(P<0.0001, highly
significant). Primary cause of decrease RBC count in chronic
renal failure is impaired erythropoietin production and other
factors which suppress marrow erythropoiesis and shortened red
cell survival. Erythropoietin is the hormone which is the major
humoral regulator of red cell production and helps to maintain
the viability of RBC by retarding the cleavage of DNA that
occurs normally in CFU-Es. In the absence of EPO, DNA
cleavage is rapid and leads to cell death.
RBC survival is decreased in uremic patients in proportion
to the blood urea nitrogen concentration and, it improves
significantly after intensive hemodialysis. Uremic plasma
increases the expression of phosphatidylserine on the outer cell
surface in red blood cells. This enhances the recognition of
damaged red blood cells by macrophage, leading to their
subsequent destruction and decreased survival. [6]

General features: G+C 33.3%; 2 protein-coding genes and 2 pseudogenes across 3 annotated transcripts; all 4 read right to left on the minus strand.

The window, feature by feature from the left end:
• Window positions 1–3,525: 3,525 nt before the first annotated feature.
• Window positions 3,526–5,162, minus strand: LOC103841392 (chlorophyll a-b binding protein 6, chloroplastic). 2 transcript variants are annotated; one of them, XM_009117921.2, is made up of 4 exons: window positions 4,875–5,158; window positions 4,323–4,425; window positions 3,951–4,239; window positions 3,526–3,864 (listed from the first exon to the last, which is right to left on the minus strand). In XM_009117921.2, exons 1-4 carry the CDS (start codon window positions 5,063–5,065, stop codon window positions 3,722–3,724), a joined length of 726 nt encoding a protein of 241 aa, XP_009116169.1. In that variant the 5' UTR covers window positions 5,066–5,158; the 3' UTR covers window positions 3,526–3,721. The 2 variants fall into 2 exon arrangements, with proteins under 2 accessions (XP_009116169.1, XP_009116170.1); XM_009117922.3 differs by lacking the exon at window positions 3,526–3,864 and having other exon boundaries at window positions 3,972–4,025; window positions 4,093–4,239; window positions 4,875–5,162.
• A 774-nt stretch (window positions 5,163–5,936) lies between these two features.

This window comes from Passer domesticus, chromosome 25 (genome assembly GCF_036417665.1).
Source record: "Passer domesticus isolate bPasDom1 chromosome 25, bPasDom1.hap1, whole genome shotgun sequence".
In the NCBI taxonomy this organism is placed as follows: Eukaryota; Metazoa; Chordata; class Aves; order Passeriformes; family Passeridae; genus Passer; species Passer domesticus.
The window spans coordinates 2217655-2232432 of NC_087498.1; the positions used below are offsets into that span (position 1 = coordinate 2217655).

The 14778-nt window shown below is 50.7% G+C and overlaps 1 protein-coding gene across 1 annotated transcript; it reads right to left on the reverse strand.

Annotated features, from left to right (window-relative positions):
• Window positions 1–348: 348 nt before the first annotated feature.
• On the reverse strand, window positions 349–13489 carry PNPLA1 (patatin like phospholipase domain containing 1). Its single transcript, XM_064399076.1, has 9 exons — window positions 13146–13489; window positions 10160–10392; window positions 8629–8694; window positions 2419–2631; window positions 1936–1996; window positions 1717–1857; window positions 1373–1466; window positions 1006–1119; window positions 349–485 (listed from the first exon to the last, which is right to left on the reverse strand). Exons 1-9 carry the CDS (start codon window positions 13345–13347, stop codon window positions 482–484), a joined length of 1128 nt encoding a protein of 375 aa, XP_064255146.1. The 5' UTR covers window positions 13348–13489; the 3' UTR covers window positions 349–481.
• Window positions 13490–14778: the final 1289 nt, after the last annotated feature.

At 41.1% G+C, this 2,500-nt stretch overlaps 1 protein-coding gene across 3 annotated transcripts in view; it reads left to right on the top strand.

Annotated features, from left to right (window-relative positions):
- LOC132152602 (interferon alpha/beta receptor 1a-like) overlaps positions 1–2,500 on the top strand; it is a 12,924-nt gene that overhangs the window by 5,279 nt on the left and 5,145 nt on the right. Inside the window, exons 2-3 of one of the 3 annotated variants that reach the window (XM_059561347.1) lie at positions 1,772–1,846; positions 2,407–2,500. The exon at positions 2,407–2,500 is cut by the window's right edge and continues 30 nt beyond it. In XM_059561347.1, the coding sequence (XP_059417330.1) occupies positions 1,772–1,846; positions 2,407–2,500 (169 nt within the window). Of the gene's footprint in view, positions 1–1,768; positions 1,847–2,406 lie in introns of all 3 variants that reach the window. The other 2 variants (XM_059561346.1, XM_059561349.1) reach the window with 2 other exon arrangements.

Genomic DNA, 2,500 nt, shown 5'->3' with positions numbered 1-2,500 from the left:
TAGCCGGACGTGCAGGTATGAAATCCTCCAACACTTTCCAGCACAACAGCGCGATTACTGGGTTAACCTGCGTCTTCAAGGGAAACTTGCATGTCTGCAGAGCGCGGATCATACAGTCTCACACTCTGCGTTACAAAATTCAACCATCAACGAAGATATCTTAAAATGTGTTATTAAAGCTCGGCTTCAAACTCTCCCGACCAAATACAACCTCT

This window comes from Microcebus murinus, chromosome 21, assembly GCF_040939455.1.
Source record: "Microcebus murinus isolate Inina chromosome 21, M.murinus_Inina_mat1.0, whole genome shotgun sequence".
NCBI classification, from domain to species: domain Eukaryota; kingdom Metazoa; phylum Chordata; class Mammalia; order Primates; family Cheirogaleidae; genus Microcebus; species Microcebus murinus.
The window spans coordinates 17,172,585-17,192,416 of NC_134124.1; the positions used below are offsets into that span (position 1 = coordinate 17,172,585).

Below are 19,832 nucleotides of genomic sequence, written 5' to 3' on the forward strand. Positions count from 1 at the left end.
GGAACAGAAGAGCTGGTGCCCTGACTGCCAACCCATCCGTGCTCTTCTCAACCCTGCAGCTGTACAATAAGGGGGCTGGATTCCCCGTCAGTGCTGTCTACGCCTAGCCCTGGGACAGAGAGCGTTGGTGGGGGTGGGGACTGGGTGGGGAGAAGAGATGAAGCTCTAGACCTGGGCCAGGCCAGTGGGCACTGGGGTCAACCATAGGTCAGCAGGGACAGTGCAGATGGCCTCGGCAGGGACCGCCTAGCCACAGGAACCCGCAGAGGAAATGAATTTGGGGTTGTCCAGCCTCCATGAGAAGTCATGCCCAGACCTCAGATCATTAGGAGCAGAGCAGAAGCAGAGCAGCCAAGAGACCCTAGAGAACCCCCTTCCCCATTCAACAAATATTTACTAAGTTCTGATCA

The hemolytic factor implicated in decreased red blood cells
survival is presumed to be a toxic substance normally excreted or
metabolized by the kidneys, one such substance is guanidine and
its derivatives which appear to be a subset of the many retained
metabolites, adversely affect erythrocyte survival. [7]
The hemoglobin concentration and hematocrit are decreased
(Table-1) in chronic renal failure patients. (P < 0.0001, highly
significant.The hemoglobin concentration and hematocrit
generally provide an accurate reflection of the extent to which

the circulating red cell mass is reduced. In chronic renal disease


because of impaired erythropoietin secretion, increased
destruction of red blood cells, leads to a fall in red blood cell